Normally, being at a Grand Prix would delay my article, but not this time! Luckily, I have plenty of time, due to my quick exit from competition. I played almost the exact list of Elves Matt Nass used to win GP Oakland, and it didn’t serve me very well. Elves turned out to be a pretty bad choice, and both Matt and I dropped at 3-3, after facing a plethora of Chalices and Ethersworn Canonists. I guess it wasn’t as under the radar as I though, although the more likely culprit is Hypergenesis, as both those cards are probably intended to beat Cascade decks, and their utility against Elves is just a bonus. In any case, here I am, writing away while the rest of my room sleeps in preparation for Day 2.
I have chronicled some of my forays into Legacy recently, and now I suspect I will be playing a lot more of it. With the release of Urza’s Saga, Legacy became a supported format on Magic Online, which reduces most of the barriers that would normally keep me from battling Legacy on a consistent basis. Due to my affinity for off-beat draft formats, I have managed to collect almost all the dual lands I need from doing Master’s Edition II and III draft queus.
*Aside on ME3 Draft*
I still like this format, and it won’t be around for very much longer, so I recommend trying it out if you haven’t. I really only draft two decks, and both are quite good. The first I already wrote about here. It basically is U/X control, usually B or R, although sometimes W makes an appearance. It revolves around Brilliant Plan and expensive Legends, and is about what you would expect for the format. The pick orders I wrote about in that article hold up pretty well, and you basically just want to take a bunch of Plans, removal, and finishers. The second deck is pretty sick, and definitely off the beaten path. I feel like I have mentioned it before, but in any case I will rehash:
It may seem silly, but Scryb and Fire Sprites are actually just unblockable, since nothing else has flying except Fire Drake, and Jungle Lions often does 6-8 damage before they even play a guy. I almost never lose when I draft this deck, although having 7+ one-drops is crucial, and a good number of burn spells really takes it over the edge (counting the pump spells as burn of course). The inherent slowness of the format makes this deck awesome, and the unblockable 1/1 Sprites really do always manage to get there. A point or two of Sprite damage a turn does the last 10 damage faster than it would seem. This deck actually crushes most iterations of the U/x control deck I like, so I tend to draft it pretty often. If someone else is cutting the 1-drops, you end up in a pretty miserable spot, so beware.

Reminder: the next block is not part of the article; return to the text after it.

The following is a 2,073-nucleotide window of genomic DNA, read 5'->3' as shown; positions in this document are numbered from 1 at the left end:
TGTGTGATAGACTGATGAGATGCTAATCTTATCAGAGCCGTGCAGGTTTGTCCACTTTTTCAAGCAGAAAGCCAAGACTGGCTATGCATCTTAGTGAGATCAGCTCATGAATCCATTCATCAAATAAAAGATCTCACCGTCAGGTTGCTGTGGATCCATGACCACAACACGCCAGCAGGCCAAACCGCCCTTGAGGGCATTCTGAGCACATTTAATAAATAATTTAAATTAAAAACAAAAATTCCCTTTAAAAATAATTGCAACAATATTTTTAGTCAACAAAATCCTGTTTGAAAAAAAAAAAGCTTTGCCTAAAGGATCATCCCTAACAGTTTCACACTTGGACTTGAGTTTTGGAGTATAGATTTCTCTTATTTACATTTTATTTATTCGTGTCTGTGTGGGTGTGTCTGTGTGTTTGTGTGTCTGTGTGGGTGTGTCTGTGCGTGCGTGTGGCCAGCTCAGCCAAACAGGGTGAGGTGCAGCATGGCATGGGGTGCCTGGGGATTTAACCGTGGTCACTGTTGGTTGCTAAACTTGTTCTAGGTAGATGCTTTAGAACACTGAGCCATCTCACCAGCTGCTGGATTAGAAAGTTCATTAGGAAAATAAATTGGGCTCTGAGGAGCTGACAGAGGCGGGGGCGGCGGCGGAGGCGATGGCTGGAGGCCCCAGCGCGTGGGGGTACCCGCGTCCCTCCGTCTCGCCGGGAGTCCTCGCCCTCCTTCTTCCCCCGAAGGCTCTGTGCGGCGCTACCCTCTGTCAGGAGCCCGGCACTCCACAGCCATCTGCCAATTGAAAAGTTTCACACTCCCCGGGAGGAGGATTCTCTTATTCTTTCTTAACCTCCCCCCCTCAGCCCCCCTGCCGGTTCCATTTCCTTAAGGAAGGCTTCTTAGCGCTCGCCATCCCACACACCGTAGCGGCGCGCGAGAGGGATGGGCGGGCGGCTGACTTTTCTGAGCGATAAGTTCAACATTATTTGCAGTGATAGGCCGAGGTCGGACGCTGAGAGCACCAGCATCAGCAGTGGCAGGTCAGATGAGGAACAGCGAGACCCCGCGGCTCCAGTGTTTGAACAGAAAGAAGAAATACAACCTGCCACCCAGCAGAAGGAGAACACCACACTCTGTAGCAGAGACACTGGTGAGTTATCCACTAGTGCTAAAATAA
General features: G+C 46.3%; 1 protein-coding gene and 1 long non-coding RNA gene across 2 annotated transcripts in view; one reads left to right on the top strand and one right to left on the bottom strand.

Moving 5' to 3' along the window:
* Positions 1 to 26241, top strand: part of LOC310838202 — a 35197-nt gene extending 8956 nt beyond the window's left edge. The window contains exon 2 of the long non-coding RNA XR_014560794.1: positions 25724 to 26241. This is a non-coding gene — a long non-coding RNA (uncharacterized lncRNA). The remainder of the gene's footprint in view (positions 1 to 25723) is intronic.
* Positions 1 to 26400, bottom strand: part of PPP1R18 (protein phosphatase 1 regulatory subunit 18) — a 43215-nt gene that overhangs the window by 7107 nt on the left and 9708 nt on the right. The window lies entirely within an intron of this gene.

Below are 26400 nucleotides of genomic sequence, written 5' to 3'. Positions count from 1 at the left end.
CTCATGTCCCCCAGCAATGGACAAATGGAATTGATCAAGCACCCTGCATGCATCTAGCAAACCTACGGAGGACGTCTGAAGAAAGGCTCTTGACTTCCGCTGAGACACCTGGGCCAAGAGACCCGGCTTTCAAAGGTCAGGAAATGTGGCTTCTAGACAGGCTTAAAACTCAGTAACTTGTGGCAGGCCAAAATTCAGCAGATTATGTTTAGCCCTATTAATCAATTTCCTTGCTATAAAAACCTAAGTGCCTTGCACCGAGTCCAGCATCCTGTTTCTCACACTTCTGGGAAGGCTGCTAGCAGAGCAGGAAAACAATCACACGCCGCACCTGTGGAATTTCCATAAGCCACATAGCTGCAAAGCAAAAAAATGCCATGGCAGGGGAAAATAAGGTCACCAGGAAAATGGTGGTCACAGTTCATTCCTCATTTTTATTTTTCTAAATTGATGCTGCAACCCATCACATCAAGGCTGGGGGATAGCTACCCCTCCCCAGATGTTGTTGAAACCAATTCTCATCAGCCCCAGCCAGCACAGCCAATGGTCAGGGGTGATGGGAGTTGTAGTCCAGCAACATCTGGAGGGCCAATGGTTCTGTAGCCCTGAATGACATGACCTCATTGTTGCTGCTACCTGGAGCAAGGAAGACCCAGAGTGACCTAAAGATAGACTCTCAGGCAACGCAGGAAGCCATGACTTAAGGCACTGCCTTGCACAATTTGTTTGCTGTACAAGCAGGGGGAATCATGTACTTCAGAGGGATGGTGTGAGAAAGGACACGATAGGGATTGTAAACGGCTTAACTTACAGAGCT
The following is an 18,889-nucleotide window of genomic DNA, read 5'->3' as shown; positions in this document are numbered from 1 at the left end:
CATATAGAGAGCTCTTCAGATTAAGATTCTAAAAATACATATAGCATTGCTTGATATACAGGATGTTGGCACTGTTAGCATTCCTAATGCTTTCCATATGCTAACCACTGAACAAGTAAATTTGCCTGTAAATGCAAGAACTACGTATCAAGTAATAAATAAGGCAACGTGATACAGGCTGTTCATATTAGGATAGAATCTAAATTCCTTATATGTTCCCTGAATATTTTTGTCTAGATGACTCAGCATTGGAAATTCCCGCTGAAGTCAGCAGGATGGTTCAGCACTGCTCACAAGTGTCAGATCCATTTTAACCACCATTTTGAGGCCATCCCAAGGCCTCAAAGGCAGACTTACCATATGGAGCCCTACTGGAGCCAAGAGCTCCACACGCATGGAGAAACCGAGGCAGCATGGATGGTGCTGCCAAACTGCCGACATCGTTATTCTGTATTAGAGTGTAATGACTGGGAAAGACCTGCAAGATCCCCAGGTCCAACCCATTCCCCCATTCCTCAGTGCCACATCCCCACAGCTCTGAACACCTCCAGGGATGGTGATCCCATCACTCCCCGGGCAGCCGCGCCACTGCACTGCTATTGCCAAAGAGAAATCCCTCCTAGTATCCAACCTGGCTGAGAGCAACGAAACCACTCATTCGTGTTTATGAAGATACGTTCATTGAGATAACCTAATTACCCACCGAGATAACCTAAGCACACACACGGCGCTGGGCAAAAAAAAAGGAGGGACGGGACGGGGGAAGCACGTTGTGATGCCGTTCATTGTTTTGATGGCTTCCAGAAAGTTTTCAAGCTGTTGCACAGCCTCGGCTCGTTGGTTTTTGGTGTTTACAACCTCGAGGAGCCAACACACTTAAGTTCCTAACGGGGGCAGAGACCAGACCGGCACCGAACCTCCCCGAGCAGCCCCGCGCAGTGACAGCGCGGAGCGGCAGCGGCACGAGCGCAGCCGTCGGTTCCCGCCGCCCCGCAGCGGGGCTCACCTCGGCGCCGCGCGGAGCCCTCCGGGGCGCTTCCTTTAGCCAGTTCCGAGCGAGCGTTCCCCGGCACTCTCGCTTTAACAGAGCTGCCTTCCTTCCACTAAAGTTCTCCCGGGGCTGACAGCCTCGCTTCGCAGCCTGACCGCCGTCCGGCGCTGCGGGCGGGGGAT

That is all you need to know to draft ME3, so go crack some duals!
The price on cardboard Legacy staples has skyrocketed in the last few months, and I would expect the same to hold (somewhat) true on MTGO. While I am not really the person to ask about what cards to invest in, it seems impossible that the hard-to-find Legacy cards won’t go up, especially since Tempest draft queus are no longer available (boo!) and Master’s Edition 3 will soon be out of print. Legacy is the most popular live format behind Standard, and it stands to reason that the same popularity will bolster its presence on Magic Online. As I have said before, it is a great format, and now that it is available online, it is much more accessible to many people who previously would have been unable to play it.
There are a few differences between paper Legacy and online Legacy. It reminds me of when there was “online Extended” and “real Extended” a few years back; the missing sets online changed the format immensely, and it wasn’t until Tempest through Masques got rotated out of Extended that the two formats synced up. Online and paper Legacy aren’t nearly as disparate as the Extended formats where, but there are still a few missing pieces. Urza’s Legacy, Urza’s Destiny, and the entirety of Masques Block aren’t online, and neither are all the cards from Portal: Three Kingdoms and various other Portal sets (although the Master’s Edition sets reprinted almost all the relevant Portal cards).
The only really relevant card in Masques is Rishadan Port; without Port, 43lands.dec cannot exist, at least not in anything resembling its current paper incarnation. Likewise, there isn’t much in Legacy or Destiny that is really necessary. I suppose that without Mother of Runes, UW Tempo or whatever isn’t a deck, but I didn’t really think it was a real deck to begin with. Enchantress loses Replenish, but that is far from a killing blow, and again, not the deck you really want to be playing (a lesson I wish learned before GP Madrid).
A perusal of the successful decks in the first batch of Daily Events shows a good mix of competitive decks; Goblins, Bant-Natural Order-Counterbalance, Zoo, Dredge, some Enchantress, and the deck I want to mention today, Reanimator.